CAS teaches kids about humanities

15 May 2006

Day off: School kids enjoy a show at the Centre for African Studies.

The Centre for African Studies (CAS), as part of the transformation brief of their cultural programme, hosted 120 grade 11 and 12 learners from 13 different high schools in the CAS gallery.

With the theme What can the humanities do for me? the workshop aimed to introduce potential students, who would otherwise not have any experience of the university, to UCT and the advantages of studying in the humanities.

Those familiar with UCT, in particular students who have had a parent or sibling who has studied here, can underestimate the university's apparent lack of accessibility for many Capetonians, which is what prompted this event.

One Khayelitsha learner commented that what he enjoyed most about the day was the chance "to come to UCT for the first time ever".

The learners came from as far afield as Delft, Phillippi, Khayelitsha, Wynberg, Mitchell's Plain and Athlone, as well as from nearer schools in Mowbray and Rondebosch East.

They were introduced to humanities subjects by various speakers from the relevant departments, as well as getting general advice on study in the faculty from Jonathan Hoffenberg in Humanities Recruitment.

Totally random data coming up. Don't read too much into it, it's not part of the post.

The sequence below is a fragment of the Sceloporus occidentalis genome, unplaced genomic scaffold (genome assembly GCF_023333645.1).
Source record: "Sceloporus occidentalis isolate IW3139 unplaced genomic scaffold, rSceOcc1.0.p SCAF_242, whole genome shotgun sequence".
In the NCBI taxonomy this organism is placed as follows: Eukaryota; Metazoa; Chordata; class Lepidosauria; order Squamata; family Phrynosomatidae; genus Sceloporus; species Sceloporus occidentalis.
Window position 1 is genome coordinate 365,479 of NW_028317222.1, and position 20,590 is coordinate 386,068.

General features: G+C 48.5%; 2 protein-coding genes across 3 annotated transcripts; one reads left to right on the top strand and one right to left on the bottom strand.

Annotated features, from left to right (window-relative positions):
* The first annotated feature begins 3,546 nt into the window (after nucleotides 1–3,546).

Pre-admissions career advisor, Ingrid van der Merwe, led a workshop exploring career options for humanities graduates.

The event was rounded off by a performance by the Centre for African Studies' company-in-residence, Remix Dance Company, which pioneers integrated dance in South Africa, incorporating people with different physical abilities.

Their performance of the critically-acclaimed piece Second Time Broken, featuring four of the company's members, went down wonderfully with the learners.

Asked for their feedback on the day, the high school students said that they especially appreciated the careers advice (and the food!).

Commenting on the event as a whole, one learner said that, "It helped me to realise where I want to be in the future and not to be afraid of it."

Monique Whitaker, CAS

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